And then this happened.
After taking the piss a bit on the Twitter, the inevitable question from a self-appointed Corbyn defender came: which side are you on? To which my answer was the side of plain English.
To be fair to the media crew, on the occasion of Corbs' speech to the CBI, these statements were aimed at a corporate audience. And as we know, thanks to the years of awful neologisms pouring off the managerial spiel conveyor belt, the suits love this sort of language. Considering Ed Miliband was a past master at it, it's a wonder Labour didn't have the big business vote sewn up at the last election.
Still, it is pretty bloody awful. And to put it out on the social media networks where Corbynism is most numerous and enthusiastic is, well, pretty daft. Seeing people send up statements put out in the leader's name can make comrades confused, and allow some to draw the conclusion that question marks over competence might have some substance behind them.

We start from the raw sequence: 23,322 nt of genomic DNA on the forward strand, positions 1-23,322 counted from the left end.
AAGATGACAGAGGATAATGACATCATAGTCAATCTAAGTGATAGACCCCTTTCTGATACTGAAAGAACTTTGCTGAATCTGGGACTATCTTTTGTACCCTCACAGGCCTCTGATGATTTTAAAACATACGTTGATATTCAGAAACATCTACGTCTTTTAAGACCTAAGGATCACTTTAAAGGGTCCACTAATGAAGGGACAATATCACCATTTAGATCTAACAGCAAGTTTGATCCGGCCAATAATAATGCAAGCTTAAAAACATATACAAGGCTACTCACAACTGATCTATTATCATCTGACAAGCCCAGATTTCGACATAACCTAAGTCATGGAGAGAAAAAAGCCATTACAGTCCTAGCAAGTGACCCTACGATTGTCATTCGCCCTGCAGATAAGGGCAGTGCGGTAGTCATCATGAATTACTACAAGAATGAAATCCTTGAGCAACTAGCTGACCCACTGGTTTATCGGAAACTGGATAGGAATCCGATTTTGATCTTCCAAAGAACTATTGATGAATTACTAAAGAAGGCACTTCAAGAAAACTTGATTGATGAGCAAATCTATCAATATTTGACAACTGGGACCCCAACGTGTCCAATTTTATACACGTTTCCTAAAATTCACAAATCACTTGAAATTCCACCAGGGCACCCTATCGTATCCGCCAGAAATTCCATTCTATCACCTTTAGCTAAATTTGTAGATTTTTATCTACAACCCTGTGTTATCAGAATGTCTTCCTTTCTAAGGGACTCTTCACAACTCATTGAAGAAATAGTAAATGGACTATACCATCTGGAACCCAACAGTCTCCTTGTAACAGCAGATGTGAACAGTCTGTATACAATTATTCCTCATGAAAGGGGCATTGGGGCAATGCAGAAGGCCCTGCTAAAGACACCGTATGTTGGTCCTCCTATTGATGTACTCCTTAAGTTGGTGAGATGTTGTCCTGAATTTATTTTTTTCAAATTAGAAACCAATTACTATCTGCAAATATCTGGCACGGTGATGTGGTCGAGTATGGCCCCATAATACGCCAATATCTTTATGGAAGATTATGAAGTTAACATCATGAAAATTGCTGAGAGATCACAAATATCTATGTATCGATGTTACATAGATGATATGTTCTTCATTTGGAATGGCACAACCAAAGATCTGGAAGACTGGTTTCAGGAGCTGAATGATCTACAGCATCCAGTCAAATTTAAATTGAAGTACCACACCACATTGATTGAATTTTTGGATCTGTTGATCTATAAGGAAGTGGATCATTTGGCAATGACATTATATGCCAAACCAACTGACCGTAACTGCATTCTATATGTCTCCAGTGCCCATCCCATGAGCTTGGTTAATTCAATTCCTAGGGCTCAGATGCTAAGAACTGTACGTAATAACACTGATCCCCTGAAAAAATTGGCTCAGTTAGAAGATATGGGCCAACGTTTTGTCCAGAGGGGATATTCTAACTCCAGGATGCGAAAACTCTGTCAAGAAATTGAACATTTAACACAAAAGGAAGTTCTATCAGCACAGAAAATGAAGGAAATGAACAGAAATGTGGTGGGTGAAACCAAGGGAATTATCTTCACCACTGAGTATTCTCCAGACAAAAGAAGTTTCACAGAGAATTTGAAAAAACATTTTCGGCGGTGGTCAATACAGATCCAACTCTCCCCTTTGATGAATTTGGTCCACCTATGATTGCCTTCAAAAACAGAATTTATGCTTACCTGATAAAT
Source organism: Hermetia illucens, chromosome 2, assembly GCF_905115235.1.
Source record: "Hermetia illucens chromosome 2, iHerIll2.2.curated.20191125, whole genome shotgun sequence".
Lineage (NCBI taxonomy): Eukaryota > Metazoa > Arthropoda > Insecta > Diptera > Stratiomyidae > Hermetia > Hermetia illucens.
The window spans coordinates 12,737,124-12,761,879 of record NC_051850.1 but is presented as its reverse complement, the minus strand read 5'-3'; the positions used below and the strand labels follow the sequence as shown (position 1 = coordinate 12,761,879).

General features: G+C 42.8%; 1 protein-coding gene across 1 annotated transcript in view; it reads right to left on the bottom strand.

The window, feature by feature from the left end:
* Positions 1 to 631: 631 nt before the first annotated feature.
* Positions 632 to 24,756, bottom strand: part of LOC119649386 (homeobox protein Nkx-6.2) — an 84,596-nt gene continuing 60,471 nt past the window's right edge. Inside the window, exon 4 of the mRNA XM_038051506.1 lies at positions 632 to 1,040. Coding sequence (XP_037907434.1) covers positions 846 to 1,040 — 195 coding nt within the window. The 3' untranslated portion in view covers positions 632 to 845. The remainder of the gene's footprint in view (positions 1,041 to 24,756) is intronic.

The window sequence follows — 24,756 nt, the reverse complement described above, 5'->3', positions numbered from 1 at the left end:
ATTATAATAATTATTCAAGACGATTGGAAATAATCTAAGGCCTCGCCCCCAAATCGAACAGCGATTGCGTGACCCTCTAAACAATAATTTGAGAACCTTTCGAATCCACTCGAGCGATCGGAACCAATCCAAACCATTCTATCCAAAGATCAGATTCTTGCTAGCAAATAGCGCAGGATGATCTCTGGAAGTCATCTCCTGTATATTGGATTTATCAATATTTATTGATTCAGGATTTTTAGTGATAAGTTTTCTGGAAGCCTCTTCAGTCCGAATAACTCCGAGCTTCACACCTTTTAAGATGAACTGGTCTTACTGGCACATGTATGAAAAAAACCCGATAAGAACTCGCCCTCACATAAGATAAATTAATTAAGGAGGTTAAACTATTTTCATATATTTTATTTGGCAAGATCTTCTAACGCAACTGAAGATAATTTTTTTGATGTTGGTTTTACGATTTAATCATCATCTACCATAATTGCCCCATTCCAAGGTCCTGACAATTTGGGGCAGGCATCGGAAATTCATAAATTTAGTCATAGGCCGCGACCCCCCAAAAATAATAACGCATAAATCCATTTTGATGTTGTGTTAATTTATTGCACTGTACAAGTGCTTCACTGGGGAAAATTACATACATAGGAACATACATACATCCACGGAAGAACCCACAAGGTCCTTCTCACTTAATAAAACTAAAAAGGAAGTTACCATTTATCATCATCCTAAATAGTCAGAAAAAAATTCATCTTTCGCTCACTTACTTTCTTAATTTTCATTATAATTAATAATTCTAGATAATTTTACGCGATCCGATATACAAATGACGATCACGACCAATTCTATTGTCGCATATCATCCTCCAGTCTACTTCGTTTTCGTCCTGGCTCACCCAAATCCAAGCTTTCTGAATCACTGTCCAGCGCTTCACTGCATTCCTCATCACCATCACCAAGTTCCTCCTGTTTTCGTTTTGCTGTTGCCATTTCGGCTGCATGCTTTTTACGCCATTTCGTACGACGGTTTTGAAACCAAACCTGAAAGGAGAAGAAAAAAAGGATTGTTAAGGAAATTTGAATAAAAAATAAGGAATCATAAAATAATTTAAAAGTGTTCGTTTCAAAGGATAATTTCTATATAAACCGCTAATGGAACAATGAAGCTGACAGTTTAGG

The leader's office can do better than this. Keep messaging simple, tight, and aligned around core political messages. If it sounds too wonky and makes no sense, then it, to borrow a management phrase, isn't fit for purpose.